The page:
Craft

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The Digest

09.19.21: After you review these packaging designs, you will be hungry and thirsty. The 2021 Dieline Awards winners were revealed back in May and there are some really cool food products in the mix. There is a little something there for all design lovers. Like minimalism? Check out United Sodas of America. Speaking from firsthand experience, these sodas look as good as they taste. Similarly, Nice Cream by Work by Works Studio is a study in branding restraint with splendid results. Also worth checking out is FLWRPWR and its groovy late 60s early 70s vibe. There’s so much to see here and totally worth the slow drive. A newer find on The Dieline is Monty’s plant-based spreads. Day Job blended type and color with great success.

Print & Ink

This book: Kinfolk Travel book. To say that Kinfolk is a brand that has personified modern design is a grand understatement. For awhile, it seemed that Kinfolk’s potent influence was everywhere, inspiring others to launch brands, both digital and print, that endeavored to capitalize on its esthetic and ethos. I personally feel that things have leveled out somewhat for the brand. It still seem to holds a steady grip on the creative zeitgeist. Pursuing through their magazines and growing library of books is a serene pleasure. If Kinfolk Travel is anything like their recent garden book, also helmed by editor and chief John Burns, then it will be a welcome edition to the IAMTHELAB Library. You can pre-order the book now at kinfolk.com. Is there anything more lovely than preordering a book and being surprised when it finally arrives, fresh printed and ready to enjoy?

This book:  Living In via Openhouse

This calendar: 2022 Basic Diary in multiple colors by Marjolein Delhaas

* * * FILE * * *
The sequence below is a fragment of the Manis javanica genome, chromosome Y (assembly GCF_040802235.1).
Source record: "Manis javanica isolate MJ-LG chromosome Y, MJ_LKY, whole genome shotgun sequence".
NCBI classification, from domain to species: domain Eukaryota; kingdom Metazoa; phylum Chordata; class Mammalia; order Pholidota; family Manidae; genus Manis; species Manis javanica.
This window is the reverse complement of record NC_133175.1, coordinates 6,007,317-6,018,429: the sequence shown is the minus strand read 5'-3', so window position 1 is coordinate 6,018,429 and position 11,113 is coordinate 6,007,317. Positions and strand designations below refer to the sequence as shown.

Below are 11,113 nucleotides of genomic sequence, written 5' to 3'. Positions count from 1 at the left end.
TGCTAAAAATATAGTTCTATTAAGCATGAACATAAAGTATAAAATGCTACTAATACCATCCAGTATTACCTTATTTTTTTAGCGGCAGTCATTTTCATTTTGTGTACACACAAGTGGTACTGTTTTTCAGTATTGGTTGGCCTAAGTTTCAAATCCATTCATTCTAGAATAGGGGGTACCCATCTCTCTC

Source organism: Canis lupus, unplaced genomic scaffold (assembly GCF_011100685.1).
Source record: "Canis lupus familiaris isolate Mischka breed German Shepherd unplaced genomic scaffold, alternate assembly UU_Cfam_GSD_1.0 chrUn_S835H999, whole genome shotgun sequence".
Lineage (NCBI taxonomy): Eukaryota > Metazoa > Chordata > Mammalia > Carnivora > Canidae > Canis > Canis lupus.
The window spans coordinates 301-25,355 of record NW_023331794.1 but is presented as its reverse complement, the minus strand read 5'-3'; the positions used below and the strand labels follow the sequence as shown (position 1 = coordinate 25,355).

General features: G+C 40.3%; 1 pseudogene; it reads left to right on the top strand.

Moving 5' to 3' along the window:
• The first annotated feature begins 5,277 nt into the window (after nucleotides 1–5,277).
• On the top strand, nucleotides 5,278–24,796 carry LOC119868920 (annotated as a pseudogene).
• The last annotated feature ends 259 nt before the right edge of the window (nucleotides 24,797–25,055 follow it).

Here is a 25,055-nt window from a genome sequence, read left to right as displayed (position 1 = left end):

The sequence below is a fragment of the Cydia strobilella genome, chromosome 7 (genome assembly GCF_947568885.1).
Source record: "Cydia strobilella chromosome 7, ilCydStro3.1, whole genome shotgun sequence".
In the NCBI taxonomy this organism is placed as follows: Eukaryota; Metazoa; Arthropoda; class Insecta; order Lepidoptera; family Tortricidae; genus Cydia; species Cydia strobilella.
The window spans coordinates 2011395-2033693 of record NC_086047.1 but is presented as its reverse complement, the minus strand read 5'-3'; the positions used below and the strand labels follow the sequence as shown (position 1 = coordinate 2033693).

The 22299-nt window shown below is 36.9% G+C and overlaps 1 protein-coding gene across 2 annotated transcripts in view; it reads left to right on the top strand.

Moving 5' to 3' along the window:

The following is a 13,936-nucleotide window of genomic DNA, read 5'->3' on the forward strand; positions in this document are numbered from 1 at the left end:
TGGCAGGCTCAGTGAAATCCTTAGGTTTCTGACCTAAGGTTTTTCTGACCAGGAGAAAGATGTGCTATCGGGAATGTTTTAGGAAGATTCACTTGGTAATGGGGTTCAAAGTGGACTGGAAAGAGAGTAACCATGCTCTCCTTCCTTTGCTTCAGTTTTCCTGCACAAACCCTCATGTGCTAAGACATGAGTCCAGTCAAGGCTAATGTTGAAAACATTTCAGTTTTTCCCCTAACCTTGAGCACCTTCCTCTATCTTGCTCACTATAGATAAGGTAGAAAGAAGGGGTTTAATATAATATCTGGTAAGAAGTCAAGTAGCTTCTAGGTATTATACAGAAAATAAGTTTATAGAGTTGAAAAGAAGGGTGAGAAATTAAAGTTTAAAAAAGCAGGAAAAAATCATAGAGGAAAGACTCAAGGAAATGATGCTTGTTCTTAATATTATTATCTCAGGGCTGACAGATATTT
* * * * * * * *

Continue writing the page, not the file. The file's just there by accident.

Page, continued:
This magazine: Sowing Seed Magazine

Life & Style

This collection: Handmade clothes from Perspective Flow. I was introduced to Prospective Flow via Wallpaper and haven’t stopped obsessing over this brand of sustainable, handmade clothing. (Click the Wallpaper link to see a few more notable brands to pay attention to.) The 3 brothers behind the brand, Daisuke, Yusuke and Kensuke Muramatsu, have mastered the art of studying the past to inform their future-forward collection. I’ve spent way too much time combing through their offerings and I’m signed up to their newsletter so I can discover new items as they arrive. The clothing is comfortable and clearly pay homage to vintage Japanese designs while paying attention to how we wear clothing today. Do not skip checking out their accessories as well, especially those rope belts. Love!

This dress: Viols Dress by Esby
This scarf: Sutton scarf by France Dechberry aka Princesse & Dragon via Chic & Basta
This collection: Adam Shapiro, Dan May and Gautam Rajani’s SMR Days

This necklace: Lilah necklace by Zelma Rose

This coat: Mijeong Park – Padded Long Trench in Light Green by Mary MacGill Studio

This jumpsuit: Field Jumpsuit by Alex Mill
This denim: Handmade denim from Hiut Denim Co.
This dress: The Piaget dress by DÉSIRÉEKLEIN

This necklace: Sassolini necklace by Maddalena Bearzi

This bag: Fold Weekender Revised in Natural Canvas by Makr

This bag: Shopper Bag Stitched by Mia Mélange

Graphics & Type

This site: The New Era Magazine website is a stunning combination of a growing collection of articles featuring modern makers, designers, and architecture. They also have what looks like a compelling companion magazine. There have been quite a few blog/magazine hybrids launched in the past few years. Openhouse and Cereal come to mind as examples that are worth exploring. It’s nice to see another worthy entry in this category of content creation. The New Era leans into creativity with a decidedly Scandinavian flair, showcasing interiors, design, art and craft. The website is clear and crisp with a pair of menus and a huge masthead that shrinks away as you scroll. On the content front, the interviews are insightful and contemplative, like their recent discussion with Swedish wood artisan Daniel Wester. I’d really like to get my hands on their print magazine and will hopefully do so before the year is over. They launched their 3rd issue this month and it looks just as creatively potent as the first two. Each issue is substantial in size and appear to be worth the cost. I’ll be sure to give you a run down in a future Print & Ink spotlight.